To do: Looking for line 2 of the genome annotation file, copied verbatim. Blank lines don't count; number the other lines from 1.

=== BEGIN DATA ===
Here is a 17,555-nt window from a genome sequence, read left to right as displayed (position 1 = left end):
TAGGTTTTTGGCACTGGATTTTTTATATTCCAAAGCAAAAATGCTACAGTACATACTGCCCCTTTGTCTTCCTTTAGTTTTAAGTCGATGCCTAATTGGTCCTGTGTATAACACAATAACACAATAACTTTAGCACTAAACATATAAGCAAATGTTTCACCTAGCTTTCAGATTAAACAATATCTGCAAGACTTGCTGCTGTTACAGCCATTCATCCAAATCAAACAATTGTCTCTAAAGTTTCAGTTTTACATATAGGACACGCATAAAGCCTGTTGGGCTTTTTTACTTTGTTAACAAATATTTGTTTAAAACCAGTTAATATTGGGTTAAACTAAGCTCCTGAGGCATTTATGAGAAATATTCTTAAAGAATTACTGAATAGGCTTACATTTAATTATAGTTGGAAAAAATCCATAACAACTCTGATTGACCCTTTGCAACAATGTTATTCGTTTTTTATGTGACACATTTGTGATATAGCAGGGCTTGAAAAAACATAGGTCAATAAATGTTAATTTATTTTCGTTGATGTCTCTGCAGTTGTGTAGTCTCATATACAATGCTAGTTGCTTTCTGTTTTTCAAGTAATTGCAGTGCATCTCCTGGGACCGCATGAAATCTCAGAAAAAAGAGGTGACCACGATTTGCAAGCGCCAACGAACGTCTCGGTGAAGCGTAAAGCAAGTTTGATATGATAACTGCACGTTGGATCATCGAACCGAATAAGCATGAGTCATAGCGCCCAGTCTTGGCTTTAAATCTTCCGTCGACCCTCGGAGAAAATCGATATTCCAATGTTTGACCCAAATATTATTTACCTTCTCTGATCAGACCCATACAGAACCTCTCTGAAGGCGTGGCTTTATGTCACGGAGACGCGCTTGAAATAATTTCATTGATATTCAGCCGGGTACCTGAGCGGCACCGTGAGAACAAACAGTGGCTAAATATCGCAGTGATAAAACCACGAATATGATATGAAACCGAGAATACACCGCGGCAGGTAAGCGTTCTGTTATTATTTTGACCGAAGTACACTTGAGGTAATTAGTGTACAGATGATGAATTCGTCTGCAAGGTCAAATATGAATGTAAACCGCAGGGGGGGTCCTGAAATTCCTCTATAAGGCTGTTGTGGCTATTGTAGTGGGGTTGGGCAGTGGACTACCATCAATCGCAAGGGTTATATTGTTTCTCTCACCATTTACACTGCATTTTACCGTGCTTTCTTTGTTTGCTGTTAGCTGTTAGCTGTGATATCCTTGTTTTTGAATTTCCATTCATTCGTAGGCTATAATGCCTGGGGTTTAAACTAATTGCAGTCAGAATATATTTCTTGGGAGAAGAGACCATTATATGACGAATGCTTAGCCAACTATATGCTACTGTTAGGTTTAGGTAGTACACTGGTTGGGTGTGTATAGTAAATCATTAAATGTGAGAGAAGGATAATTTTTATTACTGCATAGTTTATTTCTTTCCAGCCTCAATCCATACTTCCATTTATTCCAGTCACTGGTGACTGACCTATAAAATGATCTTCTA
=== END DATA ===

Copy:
TAGGTTTTTGGCACTGGATTTTTTATATTCCAAAGCAAAAATGCTACAGTACATACTGCCCCTTTGTCTTCCTTTAGTTTTAAGTCGATGCCTAATTGGTCCTGTGTATAACACAATAACACAATAACTTTAGCACTAAACATATAAGCAAATGTTTCACCTAGCTTTCAGATTAAACAATATCTGCAAGACTTGCTGCTGTTACAGCCATTCATCCAAATCAAACAATTGTCTCTAAAGTTTCAGTTTTACATATAGGACACGCATAAAGCCTGTTGGGCTTTTTTACTTTGTTAACAAATATTTGTTTAAAACCAGTTAATATTGGGTTAAACTAAGCTCCTGAGGCATTTATGAGAAATATTCTTAAAGAATTACTGAATAGGCTTACATTTAATTATAGTTGGAAAAAATCCATAACAACTCTGATTGACCCTTTGCAACAATGTTATTCGTTTTTTATGTGACACATTTGTGATATAGCAGGGCTTGAAAAAACATAGGTCAATAAATGTTAATTTATTTTCGTTGATGTCTCTGCAGTTGTGTAGTCTCATATACAATGCTAGTTGCTTTCTGTTTTTCAAGTAATTGCAGTGCATCTCCTGGGACCGCATGAAATCTCAGAAAAAAGAGGTGACCACGATTTGCAAGCGCCAACGAACGTCTCGGTGAAGCGTAAAGCAAGTTTGATATGATAACTGCACGTTGGATCATCGAACCGAATAAGCATGAGTCATAGCGCCCAGTCTTGGCTTTAAATCTTCCGTCGACCCTCGGAGAAAATCGATATTCCAATGTTTGACCCAAATATTATTTACCTTCTCTGATCAGACCCATACAGAACCTCTCTGAAGGCGTGGCTTTATGTCACGGAGACGCGCTTGAAATAATTTCATTGATATTCAGCCGGGTACCTGAGCGGCACCGTGAGAACAAACAGTGGCTAAATATCGCAGTGATAAAACCACGAATATGATATGAAACCGAGAATACACCGCGGCAGGTAAGCGTTCTGTTATTATTTTGACCGAAGTACACTTGAGGTAATTAGTGTACAGATGATGAATTCGTCTGCAAGGTCAAATATGAATGTAAACCGCAGGGGGGGTCCTGAAATTCCTCTATAAGGCTGTTGTGGCTATTGTAGTGGGGTTGGGCAGTGGACTACCATCAATCGCAAGGGTTATATTGTTTCTCTCACCATTTACACTGCATTTTACCGTGCTTTCTTTGTTTGCTGTTAGCTGTTAGCTGTGATATCCTTGTTTTTGAATTTCCATTCATTCGTAGGCTATAATGCCTGGGGTTTAAACTAATTGCAGTCAGAATATATTTCTTGGGAGAAGAGACCATTATATGACGAATGCTTAGCCAACTATATGCTACTGTTAGGTTTAGGTAGTACACTGGTTGGGTGTGTATAGTAAATCATTAAATGTGAGAGAAGGATAATTTTTATTACTGCATAGTTTATTTCTTTCCAGCCTCAATCCATACTTCCATTTATTCCAGTCACTGGTGACTGACCTATAAAATGATCTTCTA